Acosta-Bustillos also stated that he thought the court papers could be fake. Why would he think that? One reason may be that Acosta-Bustillos suffered from a substance abuse disorder and substance-induced psychosis. The psychological side effects of addiction to certain substances are psychotic experiences very similar to paranoid schizophrenia that can last hours, weeks, months, or even years, depending on use. Medical personnel diagnosed Acosta-Bustillos after a December 2019 incident where he was “taking metal out of the doorknobs, taking apart electronics, and worried that his neighbors were somehow spying on him.”

The Albuquerque police department has confirmed that they were fully aware of this diagnosis.

Nevertheless, when Acosta-Bastillos slowly stepped backwards into his own home, disengaging from the conversation and probably very fearful of arrest, officers Bush and Sandoval suddenly charged the door and rushed in, weapons drawn, screaming in English and Spanish. They did not do this because they were threatened, as the lapel video makes crystal clear.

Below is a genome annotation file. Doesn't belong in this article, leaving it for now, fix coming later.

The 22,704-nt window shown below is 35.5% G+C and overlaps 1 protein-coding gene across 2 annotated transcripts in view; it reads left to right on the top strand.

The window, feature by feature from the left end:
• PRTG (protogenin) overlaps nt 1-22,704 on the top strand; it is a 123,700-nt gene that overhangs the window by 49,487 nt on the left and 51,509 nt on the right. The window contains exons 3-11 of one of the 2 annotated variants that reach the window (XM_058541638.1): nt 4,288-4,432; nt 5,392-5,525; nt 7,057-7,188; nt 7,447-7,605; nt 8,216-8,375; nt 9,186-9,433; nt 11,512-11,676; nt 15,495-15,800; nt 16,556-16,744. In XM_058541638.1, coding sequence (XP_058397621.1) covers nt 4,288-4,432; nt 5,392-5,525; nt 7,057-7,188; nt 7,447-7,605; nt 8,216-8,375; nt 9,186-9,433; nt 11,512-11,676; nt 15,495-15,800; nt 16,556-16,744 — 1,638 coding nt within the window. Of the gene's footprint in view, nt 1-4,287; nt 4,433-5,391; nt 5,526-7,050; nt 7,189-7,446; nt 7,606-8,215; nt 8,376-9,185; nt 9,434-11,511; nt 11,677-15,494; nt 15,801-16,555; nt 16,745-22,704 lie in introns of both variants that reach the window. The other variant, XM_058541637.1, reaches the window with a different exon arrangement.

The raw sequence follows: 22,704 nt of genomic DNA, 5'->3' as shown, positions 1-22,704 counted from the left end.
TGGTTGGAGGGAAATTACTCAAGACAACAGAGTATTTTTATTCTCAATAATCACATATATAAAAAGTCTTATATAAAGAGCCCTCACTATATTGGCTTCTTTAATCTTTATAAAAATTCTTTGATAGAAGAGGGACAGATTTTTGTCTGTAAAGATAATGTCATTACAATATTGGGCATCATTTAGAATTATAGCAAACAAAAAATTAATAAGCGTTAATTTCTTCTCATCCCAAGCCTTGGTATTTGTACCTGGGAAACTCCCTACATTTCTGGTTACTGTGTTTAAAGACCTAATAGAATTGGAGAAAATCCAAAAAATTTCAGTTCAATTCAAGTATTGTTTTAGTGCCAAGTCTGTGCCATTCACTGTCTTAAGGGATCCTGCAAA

They drove Acosta-Bastillos into his bedroom. Cornered in his own home, standing rigid, and holding his garden shovel at his side with its scoop resting on the ground, the cops proceeded to tase Acosta-Bastillos. Seconds later, officer Sandoval opened fire on him.

The partners stood there together and watched for nearly eight minutes while Acosta-Bastillos bled out. Sandoval, the gunman, claimed he did not have medical gloves handy to try and stop the bleeding.

Bush wasted no time blurting out a completely made-up cover story: Acosta-Bustillos attacked them with his garden shovel.

The released video footage, along with the preliminary autopsy, totally contradicts the officers’ story. The unarmed Acosta-Bustillos was shot in the back.

When is a reform not a reform?

In 2014, after the high-profile murder of homeless camper James Boyd and the large protest movement that developed in response, the Department of Justice placed the Albuquerque Police Department under a court-enforceable “consent decree” that was supposed to change the way the APD operates. Specifically, it was supposed to overhaul APD’s “use-of-force” policies which were investigated and found to be violating the constitutional rights of the city’s residents.